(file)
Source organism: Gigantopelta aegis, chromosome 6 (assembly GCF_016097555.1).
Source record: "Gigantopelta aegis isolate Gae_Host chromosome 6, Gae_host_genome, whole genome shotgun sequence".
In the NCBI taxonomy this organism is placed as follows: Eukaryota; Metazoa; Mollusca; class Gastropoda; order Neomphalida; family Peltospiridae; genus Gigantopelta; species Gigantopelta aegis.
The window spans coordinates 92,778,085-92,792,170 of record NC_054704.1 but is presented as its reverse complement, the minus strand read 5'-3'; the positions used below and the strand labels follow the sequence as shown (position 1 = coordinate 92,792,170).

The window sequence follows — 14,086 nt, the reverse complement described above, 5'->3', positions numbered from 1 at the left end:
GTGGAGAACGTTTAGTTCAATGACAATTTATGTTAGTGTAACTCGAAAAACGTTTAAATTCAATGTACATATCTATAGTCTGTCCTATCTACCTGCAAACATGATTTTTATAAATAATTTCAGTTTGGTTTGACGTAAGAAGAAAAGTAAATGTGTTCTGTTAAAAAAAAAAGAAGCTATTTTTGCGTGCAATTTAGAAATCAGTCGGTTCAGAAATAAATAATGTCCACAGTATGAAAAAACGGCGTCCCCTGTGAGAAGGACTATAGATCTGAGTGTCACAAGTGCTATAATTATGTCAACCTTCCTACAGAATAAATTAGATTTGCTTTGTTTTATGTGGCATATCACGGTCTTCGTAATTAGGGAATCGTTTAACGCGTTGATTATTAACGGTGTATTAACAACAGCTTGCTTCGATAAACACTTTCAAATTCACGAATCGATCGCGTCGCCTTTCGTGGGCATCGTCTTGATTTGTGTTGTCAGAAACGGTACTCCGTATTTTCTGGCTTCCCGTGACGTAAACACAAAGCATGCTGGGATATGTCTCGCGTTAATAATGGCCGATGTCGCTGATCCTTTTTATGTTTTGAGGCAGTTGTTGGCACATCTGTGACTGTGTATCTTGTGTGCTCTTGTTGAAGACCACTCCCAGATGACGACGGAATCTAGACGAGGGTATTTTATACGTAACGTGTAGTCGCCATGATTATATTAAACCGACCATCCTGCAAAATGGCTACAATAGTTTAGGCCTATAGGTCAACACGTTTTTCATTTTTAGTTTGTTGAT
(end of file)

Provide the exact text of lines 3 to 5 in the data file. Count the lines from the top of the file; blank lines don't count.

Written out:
In the NCBI taxonomy this organism is placed as follows: Eukaryota; Metazoa; Mollusca; class Gastropoda; order Neomphalida; family Peltospiridae; genus Gigantopelta; species Gigantopelta aegis.
The window spans coordinates 92,778,085-92,792,170 of record NC_054704.1 but is presented as its reverse complement, the minus strand read 5'-3'; the positions used below and the strand labels follow the sequence as shown (position 1 = coordinate 92,792,170).

The window sequence follows — 14,086 nt, the reverse complement described above, 5'->3', positions numbered from 1 at the left end: